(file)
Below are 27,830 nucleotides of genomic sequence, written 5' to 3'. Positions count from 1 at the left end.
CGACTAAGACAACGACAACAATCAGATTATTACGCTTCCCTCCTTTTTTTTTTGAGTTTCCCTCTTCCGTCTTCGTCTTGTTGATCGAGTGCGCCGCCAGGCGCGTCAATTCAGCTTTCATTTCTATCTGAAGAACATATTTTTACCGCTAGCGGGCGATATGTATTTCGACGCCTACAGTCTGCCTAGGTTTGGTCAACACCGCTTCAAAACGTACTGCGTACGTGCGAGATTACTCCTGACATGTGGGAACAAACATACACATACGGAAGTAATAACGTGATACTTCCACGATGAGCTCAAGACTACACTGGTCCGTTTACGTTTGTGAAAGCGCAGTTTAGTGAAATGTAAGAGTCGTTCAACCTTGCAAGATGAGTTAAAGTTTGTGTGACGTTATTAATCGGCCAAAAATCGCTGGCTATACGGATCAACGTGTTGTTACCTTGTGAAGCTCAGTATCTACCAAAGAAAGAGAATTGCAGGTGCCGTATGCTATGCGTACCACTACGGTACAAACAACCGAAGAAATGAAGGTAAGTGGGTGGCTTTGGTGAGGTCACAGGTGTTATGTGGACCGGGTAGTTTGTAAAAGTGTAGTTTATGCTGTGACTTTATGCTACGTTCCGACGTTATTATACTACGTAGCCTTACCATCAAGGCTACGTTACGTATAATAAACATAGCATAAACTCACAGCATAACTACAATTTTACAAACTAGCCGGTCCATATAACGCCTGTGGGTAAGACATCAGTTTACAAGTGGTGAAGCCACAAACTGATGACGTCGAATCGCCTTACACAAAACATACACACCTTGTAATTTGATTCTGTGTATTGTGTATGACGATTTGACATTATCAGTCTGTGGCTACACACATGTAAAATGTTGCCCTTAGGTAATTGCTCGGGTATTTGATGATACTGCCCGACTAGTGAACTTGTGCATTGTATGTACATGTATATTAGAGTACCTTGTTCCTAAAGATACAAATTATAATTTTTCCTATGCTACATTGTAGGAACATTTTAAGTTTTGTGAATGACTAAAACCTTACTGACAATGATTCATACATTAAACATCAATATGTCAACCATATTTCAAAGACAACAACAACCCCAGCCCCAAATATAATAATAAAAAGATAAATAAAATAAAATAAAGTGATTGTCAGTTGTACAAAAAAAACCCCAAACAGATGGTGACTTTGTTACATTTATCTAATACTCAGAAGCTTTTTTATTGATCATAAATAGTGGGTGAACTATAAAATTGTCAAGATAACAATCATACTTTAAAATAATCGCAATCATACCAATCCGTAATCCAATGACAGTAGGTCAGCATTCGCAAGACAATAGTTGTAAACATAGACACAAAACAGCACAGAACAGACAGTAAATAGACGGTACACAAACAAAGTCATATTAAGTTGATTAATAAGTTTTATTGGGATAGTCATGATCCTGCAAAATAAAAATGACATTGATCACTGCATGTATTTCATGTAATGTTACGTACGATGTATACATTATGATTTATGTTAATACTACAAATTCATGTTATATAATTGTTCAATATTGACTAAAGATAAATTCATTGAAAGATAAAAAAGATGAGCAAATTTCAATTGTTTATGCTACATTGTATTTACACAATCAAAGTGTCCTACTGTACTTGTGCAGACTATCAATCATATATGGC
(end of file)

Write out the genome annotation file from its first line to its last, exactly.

Below are 27,830 nucleotides of genomic sequence, written 5' to 3'. Positions count from 1 at the left end.
CGACTAAGACAACGACAACAATCAGATTATTACGCTTCCCTCCTTTTTTTTTTGAGTTTCCCTCTTCCGTCTTCGTCTTGTTGATCGAGTGCGCCGCCAGGCGCGTCAATTCAGCTTTCATTTCTATCTGAAGAACATATTTTTACCGCTAGCGGGCGATATGTATTTCGACGCCTACAGTCTGCCTAGGTTTGGTCAACACCGCTTCAAAACGTACTGCGTACGTGCGAGATTACTCCTGACATGTGGGAACAAACATACACATACGGAAGTAATAACGTGATACTTCCACGATGAGCTCAAGACTACACTGGTCCGTTTACGTTTGTGAAAGCGCAGTTTAGTGAAATGTAAGAGTCGTTCAACCTTGCAAGATGAGTTAAAGTTTGTGTGACGTTATTAATCGGCCAAAAATCGCTGGCTATACGGATCAACGTGTTGTTACCTTGTGAAGCTCAGTATCTACCAAAGAAAGAGAATTGCAGGTGCCGTATGCTATGCGTACCACTACGGTACAAACAACCGAAGAAATGAAGGTAAGTGGGTGGCTTTGGTGAGGTCACAGGTGTTATGTGGACCGGGTAGTTTGTAAAAGTGTAGTTTATGCTGTGACTTTATGCTACGTTCCGACGTTATTATACTACGTAGCCTTACCATCAAGGCTACGTTACGTATAATAAACATAGCATAAACTCACAGCATAACTACAATTTTACAAACTAGCCGGTCCATATAACGCCTGTGGGTAAGACATCAGTTTACAAGTGGTGAAGCCACAAACTGATGACGTCGAATCGCCTTACACAAAACATACACACCTTGTAATTTGATTCTGTGTATTGTGTATGACGATTTGACATTATCAGTCTGTGGCTACACACATGTAAAATGTTGCCCTTAGGTAATTGCTCGGGTATTTGATGATACTGCCCGACTAGTGAACTTGTGCATTGTATGTACATGTATATTAGAGTACCTTGTTCCTAAAGATACAAATTATAATTTTTCCTATGCTACATTGTAGGAACATTTTAAGTTTTGTGAATGACTAAAACCTTACTGACAATGATTCATACATTAAACATCAATATGTCAACCATATTTCAAAGACAACAACAACCCCAGCCCCAAATATAATAATAAAAAGATAAATAAAATAAAATAAAGTGATTGTCAGTTGTACAAAAAAAACCCCAAACAGATGGTGACTTTGTTACATTTATCTAATACTCAGAAGCTTTTTTATTGATCATAAATAGTGGGTGAACTATAAAATTGTCAAGATAACAATCATACTTTAAAATAATCGCAATCATACCAATCCGTAATCCAATGACAGTAGGTCAGCATTCGCAAGACAATAGTTGTAAACATAGACACAAAACAGCACAGAACAGACAGTAAATAGACGGTACACAAACAAAGTCATATTAAGTTGATTAATAAGTTTTATTGGGATAGTCATGATCCTGCAAAATAAAAATGACATTGATCACTGCATGTATTTCATGTAATGTTACGTACGATGTATACATTATGATTTATGTTAATACTACAAATTCATGTTATATAATTGTTCAATATTGACTAAAGATAAATTCATTGAAAGATAAAAAAGATGAGCAAATTTCAATTGTTTATGCTACATTGTATTTACACAATCAAAGTGTCCTACTGTACTTGTGCAGACTATCAATCATATATGGC